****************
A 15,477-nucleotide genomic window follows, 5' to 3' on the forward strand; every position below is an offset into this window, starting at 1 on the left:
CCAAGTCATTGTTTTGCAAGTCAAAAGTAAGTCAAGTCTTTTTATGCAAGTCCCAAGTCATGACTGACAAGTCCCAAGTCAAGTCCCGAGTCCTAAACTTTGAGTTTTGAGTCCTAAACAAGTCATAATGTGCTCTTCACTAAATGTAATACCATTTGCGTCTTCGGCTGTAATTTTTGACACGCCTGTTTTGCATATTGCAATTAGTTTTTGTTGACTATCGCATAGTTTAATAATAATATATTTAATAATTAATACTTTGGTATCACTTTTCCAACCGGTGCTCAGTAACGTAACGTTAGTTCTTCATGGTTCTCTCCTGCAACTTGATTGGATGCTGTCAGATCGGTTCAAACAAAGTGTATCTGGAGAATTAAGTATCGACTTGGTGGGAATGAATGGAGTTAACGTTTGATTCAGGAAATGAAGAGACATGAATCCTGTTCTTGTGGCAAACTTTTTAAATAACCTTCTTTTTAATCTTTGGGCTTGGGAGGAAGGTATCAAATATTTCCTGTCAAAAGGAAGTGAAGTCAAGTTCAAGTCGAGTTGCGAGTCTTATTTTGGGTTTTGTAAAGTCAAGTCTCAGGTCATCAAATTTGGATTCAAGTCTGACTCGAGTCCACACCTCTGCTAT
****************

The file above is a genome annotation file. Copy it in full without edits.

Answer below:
A 15,477-nucleotide genomic window follows, 5' to 3' on the forward strand; every position below is an offset into this window, starting at 1 on the left:
CCAAGTCATTGTTTTGCAAGTCAAAAGTAAGTCAAGTCTTTTTATGCAAGTCCCAAGTCATGACTGACAAGTCCCAAGTCAAGTCCCGAGTCCTAAACTTTGAGTTTTGAGTCCTAAACAAGTCATAATGTGCTCTTCACTAAATGTAATACCATTTGCGTCTTCGGCTGTAATTTTTGACACGCCTGTTTTGCATATTGCAATTAGTTTTTGTTGACTATCGCATAGTTTAATAATAATATATTTAATAATTAATACTTTGGTATCACTTTTCCAACCGGTGCTCAGTAACGTAACGTTAGTTCTTCATGGTTCTCTCCTGCAACTTGATTGGATGCTGTCAGATCGGTTCAAACAAAGTGTATCTGGAGAATTAAGTATCGACTTGGTGGGAATGAATGGAGTTAACGTTTGATTCAGGAAATGAAGAGACATGAATCCTGTTCTTGTGGCAAACTTTTTAAATAACCTTCTTTTTAATCTTTGGGCTTGGGAGGAAGGTATCAAATATTTCCTGTCAAAAGGAAGTGAAGTCAAGTTCAAGTCGAGTTGCGAGTCTTATTTTGGGTTTTGTAAAGTCAAGTCTCAGGTCATCAAATTTGGATTCAAGTCTGACTCGAGTCCACACCTCTGCTAT